Yes, a jetliner’s engine can be started by a technician or ground personnel on the apron. This is sometimes necessary for maintenance purposes or in case of a fault prevents the start valve from being electrically actuated from the cockpit.
Here’s a video of an Airbus A321neo’s LEAP-1A engine being started:
[Warning: Loud Noises]
In this above, the APU has already been turned on to provide the electrical power and bleed air necessary to start the engine. The ramp agent inserts a ratchet into a small access hatch in the engine nacelle where a keyhole can be turned to mechanically open the starter valve so bleed air from the APU can be fed into the engine.
The following YouTube description was provided with the video:
Electrical power is needed, which is being provided by the APU (auxiliary power unit). Aircraft has to be configured in a proper way so a sequence of events can occur. Not only are we using electrical power from the APU but also pneumatic power. Bleed air is taken from the APU in order to start the engines via the pneumatic starter. Before air gets to the starter it needs to pass through a starter valve.
[…] That brings us to the demonstration you’re witnessing. You see me walking up to the engine with a 3/8 inch ratchet and extension. This aircraft had a malfunctioning starter valve which was placed on MEL (minimum equipment list), this means I have to manually turn the valve to the open position in order for the air to be fed to the starter from the APU.
My colleague is standing at the front with a headset in constant communication with the pilots. They trigger a sequence of events in order to start the engine, and I am given hand signals to turn the valve to open position. The engine begins to spool up and reach the proper RPM. Once it has reached sufficient speed and fuel is added and ignition occurs, the engine begins to be self sufficient. You can hear it in the video with that deep rumbling sound.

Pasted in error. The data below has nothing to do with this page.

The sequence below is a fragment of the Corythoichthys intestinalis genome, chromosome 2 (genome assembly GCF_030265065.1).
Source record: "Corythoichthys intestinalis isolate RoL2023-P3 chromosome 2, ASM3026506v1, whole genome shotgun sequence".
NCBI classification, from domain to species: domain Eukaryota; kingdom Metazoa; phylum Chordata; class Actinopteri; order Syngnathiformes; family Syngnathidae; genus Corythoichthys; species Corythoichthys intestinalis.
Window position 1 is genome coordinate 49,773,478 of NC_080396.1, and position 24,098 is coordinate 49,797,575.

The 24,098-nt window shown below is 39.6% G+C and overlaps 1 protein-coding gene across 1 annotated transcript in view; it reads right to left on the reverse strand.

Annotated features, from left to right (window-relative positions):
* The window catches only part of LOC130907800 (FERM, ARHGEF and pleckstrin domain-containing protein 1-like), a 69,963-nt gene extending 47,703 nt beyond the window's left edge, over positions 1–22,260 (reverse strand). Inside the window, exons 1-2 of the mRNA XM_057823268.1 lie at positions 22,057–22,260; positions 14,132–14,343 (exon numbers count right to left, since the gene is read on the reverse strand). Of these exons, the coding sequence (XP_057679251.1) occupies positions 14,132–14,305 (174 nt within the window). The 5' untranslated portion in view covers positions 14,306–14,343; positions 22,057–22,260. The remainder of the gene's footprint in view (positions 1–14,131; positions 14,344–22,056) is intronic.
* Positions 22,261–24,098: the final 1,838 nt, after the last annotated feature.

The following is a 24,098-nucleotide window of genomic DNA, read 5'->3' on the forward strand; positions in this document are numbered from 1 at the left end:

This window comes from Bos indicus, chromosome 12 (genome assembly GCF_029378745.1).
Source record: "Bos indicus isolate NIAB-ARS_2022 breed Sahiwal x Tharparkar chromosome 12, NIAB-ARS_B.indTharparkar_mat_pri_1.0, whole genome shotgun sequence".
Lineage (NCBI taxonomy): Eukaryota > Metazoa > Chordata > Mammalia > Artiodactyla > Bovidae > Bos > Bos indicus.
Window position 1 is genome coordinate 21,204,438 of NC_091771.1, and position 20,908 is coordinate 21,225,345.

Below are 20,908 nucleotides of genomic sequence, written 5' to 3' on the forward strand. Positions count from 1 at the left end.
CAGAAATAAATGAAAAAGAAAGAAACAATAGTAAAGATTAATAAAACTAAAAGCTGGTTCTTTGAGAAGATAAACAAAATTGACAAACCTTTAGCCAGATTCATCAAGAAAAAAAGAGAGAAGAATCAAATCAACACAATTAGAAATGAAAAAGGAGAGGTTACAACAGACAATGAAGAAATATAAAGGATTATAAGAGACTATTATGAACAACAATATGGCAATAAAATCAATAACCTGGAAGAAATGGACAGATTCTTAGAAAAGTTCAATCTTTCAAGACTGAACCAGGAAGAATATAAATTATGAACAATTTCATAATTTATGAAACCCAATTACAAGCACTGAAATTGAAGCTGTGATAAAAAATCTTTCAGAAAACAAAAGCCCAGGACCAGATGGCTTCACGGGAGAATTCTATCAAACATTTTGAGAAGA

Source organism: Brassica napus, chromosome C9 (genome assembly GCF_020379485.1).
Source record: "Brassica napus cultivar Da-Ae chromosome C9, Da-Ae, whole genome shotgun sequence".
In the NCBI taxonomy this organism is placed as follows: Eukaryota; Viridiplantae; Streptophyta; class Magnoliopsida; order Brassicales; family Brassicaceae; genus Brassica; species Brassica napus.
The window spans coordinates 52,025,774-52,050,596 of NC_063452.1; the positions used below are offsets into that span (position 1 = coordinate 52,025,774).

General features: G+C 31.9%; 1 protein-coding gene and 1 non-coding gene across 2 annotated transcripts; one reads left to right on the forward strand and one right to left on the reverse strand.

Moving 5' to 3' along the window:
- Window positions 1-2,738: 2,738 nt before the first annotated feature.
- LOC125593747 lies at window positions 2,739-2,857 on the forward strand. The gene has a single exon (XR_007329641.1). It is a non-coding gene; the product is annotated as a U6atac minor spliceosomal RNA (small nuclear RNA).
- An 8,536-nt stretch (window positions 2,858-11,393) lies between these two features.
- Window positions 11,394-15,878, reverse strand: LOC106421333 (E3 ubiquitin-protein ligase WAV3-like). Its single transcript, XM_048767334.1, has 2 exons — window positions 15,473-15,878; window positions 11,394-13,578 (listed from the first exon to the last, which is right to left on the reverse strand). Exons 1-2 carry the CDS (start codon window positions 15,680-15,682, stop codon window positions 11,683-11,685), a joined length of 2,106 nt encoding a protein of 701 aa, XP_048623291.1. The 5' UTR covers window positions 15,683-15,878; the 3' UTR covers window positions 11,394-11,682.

At this point the starter needs to be cut out and the engine no longer needs bleed air, at which point my colleague will give me the signal to close the starter valve. Once this occurs I step away safely from the engine.
Here’s a schematic of what the component might look like:
[Source: Aviation Stack Exchange]
In essence, a mechanical override switch in the engine nacelle allows the engine startup process to be initiated on the tarmac without any inputs from the cockpit. However, as explained, certain conditions must be fulfilled, depending on the airliner model, such as having electrical and pneumatic power made available. Note that the Boeing 787 only requires electrical power for engine startup.
Addendum: In the past, propeller engines were hand started, and someone had to swing a propeller blade and immediately get out of the way to avoid turning into minced meat. This was was known as “hand propping”. Early aircraft had weaker engines and lacked a starter device—apparently to save weight—and literally needed a hand to start.
This can still be done in today’s day and age, but it’s generally discouraged, given how dangerous it is. Technically the engine can be started without a pilot in the cockpit, by setting the brakes and the ignition switch to ‘ON’, but practicality speaking, it’s a team effort: a pilot needs to coordinate with the hand starter to ensure a safe startup.